For these reasons, the Board concludes that that the present claims as amended comply with the requirements of Article 123(2) EPC.
4. Ground for refusal
The decision under appeal exclusively dealt with lack of inventive step of the independent product claim 1 of the then pending request directed to the crystalline form of an individual dibenzothiazepine per se and merely addressed the then pending independent process claims in general. The amendments made to the claimed subject-matter in the fresh request, in particular by dropping any product claim while presenting a sole fresh independent process claim which was substantially restricted in scope by specifying particular solvents to be used, have the effect that the reasons given in the contested decision for refusing the present application no longer apply since the present process claim 1 has never been challenged under Article 56 EPC.
Thus, the Board considers that the amendments made by the Appellant avoids the inventive step objection as formulated in the decision under appeal and are substantial in the sense that in the present case the examination has to be done on a new basis, with the consequence that the appeal is well founded.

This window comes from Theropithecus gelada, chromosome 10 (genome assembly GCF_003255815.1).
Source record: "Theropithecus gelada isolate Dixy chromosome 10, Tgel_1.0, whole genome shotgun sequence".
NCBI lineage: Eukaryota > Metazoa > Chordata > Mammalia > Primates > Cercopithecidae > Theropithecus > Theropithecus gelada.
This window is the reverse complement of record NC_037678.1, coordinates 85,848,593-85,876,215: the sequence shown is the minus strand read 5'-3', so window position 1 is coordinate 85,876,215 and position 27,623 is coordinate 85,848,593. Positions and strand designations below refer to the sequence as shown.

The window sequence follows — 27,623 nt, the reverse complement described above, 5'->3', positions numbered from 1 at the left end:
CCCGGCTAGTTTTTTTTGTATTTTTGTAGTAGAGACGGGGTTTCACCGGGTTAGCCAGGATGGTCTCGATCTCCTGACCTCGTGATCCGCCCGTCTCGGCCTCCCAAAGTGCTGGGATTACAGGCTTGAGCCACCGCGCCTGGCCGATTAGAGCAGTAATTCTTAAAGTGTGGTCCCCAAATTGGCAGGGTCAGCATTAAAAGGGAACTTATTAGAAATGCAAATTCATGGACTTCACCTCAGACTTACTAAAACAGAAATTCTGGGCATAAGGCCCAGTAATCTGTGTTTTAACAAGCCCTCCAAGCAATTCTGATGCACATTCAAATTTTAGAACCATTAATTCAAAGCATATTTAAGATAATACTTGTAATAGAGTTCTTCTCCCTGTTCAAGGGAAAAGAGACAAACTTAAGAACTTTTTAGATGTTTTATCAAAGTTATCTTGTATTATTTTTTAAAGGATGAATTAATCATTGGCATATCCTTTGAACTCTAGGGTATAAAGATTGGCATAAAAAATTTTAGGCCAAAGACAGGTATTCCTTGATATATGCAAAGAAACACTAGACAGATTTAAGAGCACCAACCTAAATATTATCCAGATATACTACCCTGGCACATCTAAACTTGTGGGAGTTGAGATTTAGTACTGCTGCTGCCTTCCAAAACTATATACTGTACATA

This finding is in line with established jurisprudence of the Boards of Appeal that an appeal is to be considered well founded if the Appellant no longer seeks grant of the patent with a text as refused by the Examining Division and if substantial amendments are proposed which clearly meet the objections on which the decision relies (see decisions T 63/86, OJ EPO 1988, 224; T 139/87, OJ EPO 1990, 68 and T 47/90, OJ EPO 1991, 486).
Having so decided, the Board has not, however, taken a decision on the whole matter, since as set out above substantial amendments to the subject-matter claimed have been made by submitting, as only independent claim, fresh process claim 1 which was only presented at the oral proceedings before the Board. The decision under appeal did not consider fresh process claim 1 in the form of the present request as such request was never submitted to the first instance. It is only before the Board that the Appellant has dropped any product claim and pointed to fresh facts and arguments in support of the amended process claim 1 in order to overcome the objections raised, thereby emphasizing that the particular solvents now indicated in the claim are indeed the essential feature to be considered in the assessment of inventive step. Thus, fresh process claim 1 generates a fresh case not yet addressed in examination proceedings and requiring reexamination.
Under these circumstances, the examination not having been concluded, the Board considers it appropriate to exercise its power conferred on it by Article 111(1), second sentence, second alternative, EPC to remit the case to the Examining Division for further prosecution.
For these reasons it is decided that:
1. The decision under appeal is set aside.
2. The matter is remitted to the first instance for further prosecution on the basis of claims 1 to 9 according to the main request submitted at the oral proceedings on 25 May 2005.